(2018) Psychework: Karelian Hills

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Artist: Psychework
Album: Karelian Hills
Release: 20.04.2018
Label: Ranka Kustannus

 

Psychework are perhaps best known as the comeback band of ex-Machine Men singer and guitarist, Antony Parviainen and J-V Hintikka. Their first album, The Dragon’s Year, was released in 2015 and was heavily influenced by Parviainen’s struggle with leukemia. The new album, the more locally-named Karelian Hills, is out on April 20th, 2018, and promises a new take on Psychework’s style.

I have a mixed history with Psychework. As someone who didn’t know Machine Men, Psychework wasn’t as immediately interesting to me as it was for the old fans. However, Parviainen is one of the few people in the world who I would be okay with singing a Bruce Dickinson song, and therefore, these guys deserve my respect. I think The Dragon’s Year perhaps didn’t get to me very well as I never read the lyrics and wasn’t able to see the story or connect with the album. As such, I hoped that this more historically-themed album might be a bit easier to ‘get.’

Check out the band and their newest singles here:

The album opens with some full-on high-energy orchestral string sounds that are quickly joined by the heavy necessities (guitar, bass, drums). It moves on to a slower groove with dotted piano notes here and there, and then Parviainen comes in. He starts out in a haunting lower register as the song moves into a short chorus. The lyrics already reflect the historical themes, and a child’s voice comes in talking about some dark subjects. Parviainen’s power in the word “mother” is gorgeous. Around the halfway point, the song takes a power metal turn before getting darker and… apprehensive, perhaps? It’s got a really nice dramatic arc and it’s a surprisingly strong opener considering it’s a bit short to be a proper epic, but long for a regular opener.

“Phantoms White” is an intriguing piece – lyrically it could potentially be talking about the Finnish snipers, all dressed in white in the winter. Again, the song has excellent dramatics – it gets chaotic and the drums sound like gunfire, and then an evil drunken carnival takes over? A seriously creepy choir comes in and… well, these songs certainly must be telling stories, to go to these strange places and return to normal like nothing happened. Lyrics are clearly in order for after the album comes out.

An eerie piano line opens up “Sky Keeps Raining”, which then turns into an almost Phantom of the Opera-y power piece. I think it’s safe to say that these guys have listened to their share of Nightwish as well. Meanwhile, “Fury and the Beast” has some rather pirate-y segments, followed by thunderous power metal drumming – it’s a fast-roaring song that I can only assume is about war/battles.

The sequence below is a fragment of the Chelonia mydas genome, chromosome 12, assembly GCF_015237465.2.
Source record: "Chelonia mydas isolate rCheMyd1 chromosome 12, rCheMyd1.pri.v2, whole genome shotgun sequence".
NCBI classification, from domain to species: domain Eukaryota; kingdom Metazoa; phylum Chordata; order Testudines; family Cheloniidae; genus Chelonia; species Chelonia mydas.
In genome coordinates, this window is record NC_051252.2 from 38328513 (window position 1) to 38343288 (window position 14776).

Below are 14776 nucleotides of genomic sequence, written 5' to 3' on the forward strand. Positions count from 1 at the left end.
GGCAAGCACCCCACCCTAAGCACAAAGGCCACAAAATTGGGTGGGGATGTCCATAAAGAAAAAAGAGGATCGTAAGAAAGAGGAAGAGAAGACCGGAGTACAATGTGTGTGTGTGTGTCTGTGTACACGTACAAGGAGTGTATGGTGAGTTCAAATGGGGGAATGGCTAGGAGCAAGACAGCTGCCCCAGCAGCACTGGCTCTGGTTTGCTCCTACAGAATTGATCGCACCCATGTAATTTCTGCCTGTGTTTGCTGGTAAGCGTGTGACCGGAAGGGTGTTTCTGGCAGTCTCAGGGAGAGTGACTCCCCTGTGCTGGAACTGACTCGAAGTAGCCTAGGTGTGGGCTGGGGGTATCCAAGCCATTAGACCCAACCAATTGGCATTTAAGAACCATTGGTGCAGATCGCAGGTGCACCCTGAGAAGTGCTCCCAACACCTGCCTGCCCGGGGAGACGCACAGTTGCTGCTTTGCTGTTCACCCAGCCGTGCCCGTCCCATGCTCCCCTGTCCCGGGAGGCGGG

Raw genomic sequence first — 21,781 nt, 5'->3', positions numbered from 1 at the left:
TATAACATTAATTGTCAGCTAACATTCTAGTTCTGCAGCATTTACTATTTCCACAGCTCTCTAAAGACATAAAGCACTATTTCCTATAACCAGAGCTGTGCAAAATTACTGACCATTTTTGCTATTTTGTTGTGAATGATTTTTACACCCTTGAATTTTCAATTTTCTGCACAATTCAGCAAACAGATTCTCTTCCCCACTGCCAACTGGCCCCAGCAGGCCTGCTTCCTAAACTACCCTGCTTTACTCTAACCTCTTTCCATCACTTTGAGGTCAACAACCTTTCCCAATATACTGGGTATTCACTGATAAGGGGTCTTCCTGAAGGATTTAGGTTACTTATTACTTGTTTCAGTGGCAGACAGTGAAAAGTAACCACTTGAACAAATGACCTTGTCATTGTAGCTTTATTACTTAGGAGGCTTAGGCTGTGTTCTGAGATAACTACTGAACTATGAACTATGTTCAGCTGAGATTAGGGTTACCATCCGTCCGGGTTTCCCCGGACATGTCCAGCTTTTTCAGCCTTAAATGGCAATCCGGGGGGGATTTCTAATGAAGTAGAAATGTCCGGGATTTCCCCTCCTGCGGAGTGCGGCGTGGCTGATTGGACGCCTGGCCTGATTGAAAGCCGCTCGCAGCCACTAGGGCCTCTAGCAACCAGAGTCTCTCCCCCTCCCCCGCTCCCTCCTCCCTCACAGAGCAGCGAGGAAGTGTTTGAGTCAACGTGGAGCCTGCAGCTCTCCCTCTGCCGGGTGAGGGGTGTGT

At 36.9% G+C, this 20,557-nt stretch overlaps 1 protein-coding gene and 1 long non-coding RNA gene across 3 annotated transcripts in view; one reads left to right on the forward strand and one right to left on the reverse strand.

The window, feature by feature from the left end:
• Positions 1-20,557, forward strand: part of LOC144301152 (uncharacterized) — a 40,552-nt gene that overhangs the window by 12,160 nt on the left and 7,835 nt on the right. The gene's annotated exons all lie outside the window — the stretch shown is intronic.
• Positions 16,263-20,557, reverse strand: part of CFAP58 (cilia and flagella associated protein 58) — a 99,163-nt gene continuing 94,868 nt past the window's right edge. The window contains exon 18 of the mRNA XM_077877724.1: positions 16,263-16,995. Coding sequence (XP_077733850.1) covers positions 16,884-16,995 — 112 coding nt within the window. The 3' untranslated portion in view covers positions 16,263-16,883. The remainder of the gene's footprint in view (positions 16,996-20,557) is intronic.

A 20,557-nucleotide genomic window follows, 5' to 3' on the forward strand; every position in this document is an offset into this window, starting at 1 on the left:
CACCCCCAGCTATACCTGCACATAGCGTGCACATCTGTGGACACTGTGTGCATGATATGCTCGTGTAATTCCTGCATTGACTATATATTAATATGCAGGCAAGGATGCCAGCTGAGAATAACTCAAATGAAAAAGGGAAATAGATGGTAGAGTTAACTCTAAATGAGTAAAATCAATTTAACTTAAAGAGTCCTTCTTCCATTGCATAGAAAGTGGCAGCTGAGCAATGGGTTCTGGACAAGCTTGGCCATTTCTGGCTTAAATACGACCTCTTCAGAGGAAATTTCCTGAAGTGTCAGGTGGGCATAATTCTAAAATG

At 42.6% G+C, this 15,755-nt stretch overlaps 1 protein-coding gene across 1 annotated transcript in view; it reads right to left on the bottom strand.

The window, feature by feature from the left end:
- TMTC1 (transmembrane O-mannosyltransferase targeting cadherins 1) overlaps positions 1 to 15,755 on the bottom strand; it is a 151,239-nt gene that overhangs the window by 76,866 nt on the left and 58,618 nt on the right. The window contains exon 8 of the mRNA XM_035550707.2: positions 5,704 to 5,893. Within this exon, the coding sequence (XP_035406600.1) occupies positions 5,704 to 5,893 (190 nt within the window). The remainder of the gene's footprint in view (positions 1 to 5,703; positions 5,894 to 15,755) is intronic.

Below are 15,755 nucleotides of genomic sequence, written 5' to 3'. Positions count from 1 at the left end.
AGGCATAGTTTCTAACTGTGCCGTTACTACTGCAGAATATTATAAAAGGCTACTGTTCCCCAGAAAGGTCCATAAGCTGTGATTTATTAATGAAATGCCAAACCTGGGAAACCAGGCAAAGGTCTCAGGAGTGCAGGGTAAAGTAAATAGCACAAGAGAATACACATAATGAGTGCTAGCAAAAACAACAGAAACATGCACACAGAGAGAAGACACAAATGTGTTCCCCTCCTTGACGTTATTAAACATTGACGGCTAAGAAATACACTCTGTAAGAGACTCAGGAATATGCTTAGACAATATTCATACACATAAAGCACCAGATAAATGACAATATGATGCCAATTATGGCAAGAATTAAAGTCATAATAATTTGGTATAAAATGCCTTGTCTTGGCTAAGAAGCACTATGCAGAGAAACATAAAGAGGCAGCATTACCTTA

The title track, “Karelian Hills”, starts off slowly, feeling very much like a ballroom waltz or a ballet. And then suddenly… BLAM! Speedy metal music all up in your face. It slows down a bit halfway through to even out the pace before rising high and mellowing out yet again. Another slow piano intro opens “Fire Still Burns.” This feels like ballad territory and as far as ballads go, it’s very nice but not as epic or memorable as the other songs. It’s a really pretty piece – the piano and strings are great – but the overall feeling is perhaps a bit too cheesy (dancing near Manowar territory).

“Ghost Patrol” feels like an album climax, high-rising and dynamic. There’s a solo in there and maybe more than the others, this song actually feels like a straight-up rock track, and not so much full-on epic, which is good at this point. I wonder if this song is also about the 7th Panzer Division that Sabaton referred to in “Ghost Division”, or if this was something else.

The longest song is also the last, with “There Beyond” finishing things off. Clocking in at 10:11, it goes through a lot of phases, opening with haunting organs and angelic choral notes. It kicks off then into some solid power metal, soaring and very clearly telling a story both lyrically and musically. The first solo is pretty nice, not even halfway through the song, and then mellows out for a while. There are tons of dynamics and the song explores a lot of territory before the slow fade out.

 

The feeling I get from this music is very much akin to how I feel about Epica. When every song or nearly every song is turned up to 11, I have no time to rest, so to speak. So for people who like albums full of big, bombastic, dramatic songs, this will likely have a lot of appeal. Their music is extremely mature and is clearly influenced heavily by old symphonies – these guys know how to write music, that’s clear. It has a good vibe throughout that feels intensely of their theme, and the stranger the songs get, the more interesting their subject material feels. I feel as though if you were to be a fan of symphonies and heavy metal, this album would be perfect to your taste.

Rating: 8.5-9/10, 4.5 stars [I need more time to decide between the 8.5 and 9]

Tracklist:
1. Siege
2. Phantoms White
3. Sky Keeps Raining
4. Fury and the Beast
5. Karelian Hills
6. Fire Still Burns
7. Ghost Patrol
8. There Beyond

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